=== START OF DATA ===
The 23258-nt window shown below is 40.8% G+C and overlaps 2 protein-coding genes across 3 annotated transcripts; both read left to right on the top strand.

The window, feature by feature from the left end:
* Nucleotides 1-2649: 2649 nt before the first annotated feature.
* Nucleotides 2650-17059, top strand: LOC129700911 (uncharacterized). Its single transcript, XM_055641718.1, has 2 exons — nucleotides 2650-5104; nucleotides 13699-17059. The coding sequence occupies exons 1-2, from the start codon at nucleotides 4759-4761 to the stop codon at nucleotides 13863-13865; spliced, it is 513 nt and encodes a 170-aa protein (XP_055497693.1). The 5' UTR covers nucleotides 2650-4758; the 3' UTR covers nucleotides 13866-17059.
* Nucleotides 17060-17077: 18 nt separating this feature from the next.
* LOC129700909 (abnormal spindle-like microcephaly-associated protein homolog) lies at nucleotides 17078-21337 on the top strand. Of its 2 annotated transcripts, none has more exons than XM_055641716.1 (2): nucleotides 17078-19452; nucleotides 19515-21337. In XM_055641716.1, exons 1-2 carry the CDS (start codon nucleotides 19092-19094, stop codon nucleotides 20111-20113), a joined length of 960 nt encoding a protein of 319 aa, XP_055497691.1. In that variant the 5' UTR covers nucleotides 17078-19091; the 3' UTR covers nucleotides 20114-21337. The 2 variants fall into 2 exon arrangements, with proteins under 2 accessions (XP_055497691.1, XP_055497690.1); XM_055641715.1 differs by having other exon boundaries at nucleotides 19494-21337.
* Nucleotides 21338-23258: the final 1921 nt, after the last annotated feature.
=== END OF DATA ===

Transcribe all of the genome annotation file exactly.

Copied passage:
The 23258-nt window shown below is 40.8% G+C and overlaps 2 protein-coding genes across 3 annotated transcripts; both read left to right on the top strand.

The window, feature by feature from the left end:
* Nucleotides 1-2649: 2649 nt before the first annotated feature.
* Nucleotides 2650-17059, top strand: LOC129700911 (uncharacterized). Its single transcript, XM_055641718.1, has 2 exons — nucleotides 2650-5104; nucleotides 13699-17059. The coding sequence occupies exons 1-2, from the start codon at nucleotides 4759-4761 to the stop codon at nucleotides 13863-13865; spliced, it is 513 nt and encodes a 170-aa protein (XP_055497693.1). The 5' UTR covers nucleotides 2650-4758; the 3' UTR covers nucleotides 13866-17059.
* Nucleotides 17060-17077: 18 nt separating this feature from the next.
* LOC129700909 (abnormal spindle-like microcephaly-associated protein homolog) lies at nucleotides 17078-21337 on the top strand. Of its 2 annotated transcripts, none has more exons than XM_055641716.1 (2): nucleotides 17078-19452; nucleotides 19515-21337. In XM_055641716.1, exons 1-2 carry the CDS (start codon nucleotides 19092-19094, stop codon nucleotides 20111-20113), a joined length of 960 nt encoding a protein of 319 aa, XP_055497691.1. In that variant the 5' UTR covers nucleotides 17078-19091; the 3' UTR covers nucleotides 20114-21337. The 2 variants fall into 2 exon arrangements, with proteins under 2 accessions (XP_055497691.1, XP_055497690.1); XM_055641715.1 differs by having other exon boundaries at nucleotides 19494-21337.
* Nucleotides 21338-23258: the final 1921 nt, after the last annotated feature.